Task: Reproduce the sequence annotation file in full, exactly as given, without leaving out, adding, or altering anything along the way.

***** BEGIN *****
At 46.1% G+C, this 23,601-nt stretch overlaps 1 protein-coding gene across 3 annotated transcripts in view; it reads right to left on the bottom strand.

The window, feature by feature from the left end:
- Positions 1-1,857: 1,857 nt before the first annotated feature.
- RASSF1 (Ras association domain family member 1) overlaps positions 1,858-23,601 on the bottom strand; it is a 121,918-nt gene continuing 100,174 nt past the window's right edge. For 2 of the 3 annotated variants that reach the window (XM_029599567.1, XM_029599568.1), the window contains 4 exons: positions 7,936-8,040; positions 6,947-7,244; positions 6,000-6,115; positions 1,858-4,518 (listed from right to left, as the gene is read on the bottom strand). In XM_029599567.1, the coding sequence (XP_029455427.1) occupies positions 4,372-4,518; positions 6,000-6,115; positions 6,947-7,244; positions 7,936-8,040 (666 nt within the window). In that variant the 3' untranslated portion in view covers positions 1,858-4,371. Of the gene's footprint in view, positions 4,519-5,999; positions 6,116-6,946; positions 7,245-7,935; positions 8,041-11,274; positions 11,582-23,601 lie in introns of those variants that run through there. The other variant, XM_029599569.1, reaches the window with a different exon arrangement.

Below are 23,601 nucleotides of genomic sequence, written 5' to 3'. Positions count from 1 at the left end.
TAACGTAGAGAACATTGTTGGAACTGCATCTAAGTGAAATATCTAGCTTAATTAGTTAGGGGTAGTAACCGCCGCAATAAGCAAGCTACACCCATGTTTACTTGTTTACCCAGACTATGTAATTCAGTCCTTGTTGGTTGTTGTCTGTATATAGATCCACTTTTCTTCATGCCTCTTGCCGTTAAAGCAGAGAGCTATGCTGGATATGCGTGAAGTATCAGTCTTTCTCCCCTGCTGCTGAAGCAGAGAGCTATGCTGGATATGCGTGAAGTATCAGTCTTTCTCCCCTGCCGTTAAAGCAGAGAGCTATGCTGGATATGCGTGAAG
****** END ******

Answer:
At 46.1% G+C, this 23,601-nt stretch overlaps 1 protein-coding gene across 3 annotated transcripts in view; it reads right to left on the bottom strand.

The window, feature by feature from the left end:
- Positions 1-1,857: 1,857 nt before the first annotated feature.
- RASSF1 (Ras association domain family member 1) overlaps positions 1,858-23,601 on the bottom strand; it is a 121,918-nt gene continuing 100,174 nt past the window's right edge. For 2 of the 3 annotated variants that reach the window (XM_029599567.1, XM_029599568.1), the window contains 4 exons: positions 7,936-8,040; positions 6,947-7,244; positions 6,000-6,115; positions 1,858-4,518 (listed from right to left, as the gene is read on the bottom strand). In XM_029599567.1, the coding sequence (XP_029455427.1) occupies positions 4,372-4,518; positions 6,000-6,115; positions 6,947-7,244; positions 7,936-8,040 (666 nt within the window). In that variant the 3' untranslated portion in view covers positions 1,858-4,371. Of the gene's footprint in view, positions 4,519-5,999; positions 6,116-6,946; positions 7,245-7,935; positions 8,041-11,274; positions 11,582-23,601 lie in introns of those variants that run through there. The other variant, XM_029599569.1, reaches the window with a different exon arrangement.

Below are 23,601 nucleotides of genomic sequence, written 5' to 3'. Positions count from 1 at the left end.
TAACGTAGAGAACATTGTTGGAACTGCATCTAAGTGAAATATCTAGCTTAATTAGTTAGGGGTAGTAACCGCCGCAATAAGCAAGCTACACCCATGTTTACTTGTTTACCCAGACTATGTAATTCAGTCCTTGTTGGTTGTTGTCTGTATATAGATCCACTTTTCTTCATGCCTCTTGCCGTTAAAGCAGAGAGCTATGCTGGATATGCGTGAAGTATCAGTCTTTCTCCCCTGCTGCTGAAGCAGAGAGCTATGCTGGATATGCGTGAAGTATCAGTCTTTCTCCCCTGCCGTTAAAGCAGAGAGCTATGCTGGATATGCGTGAAG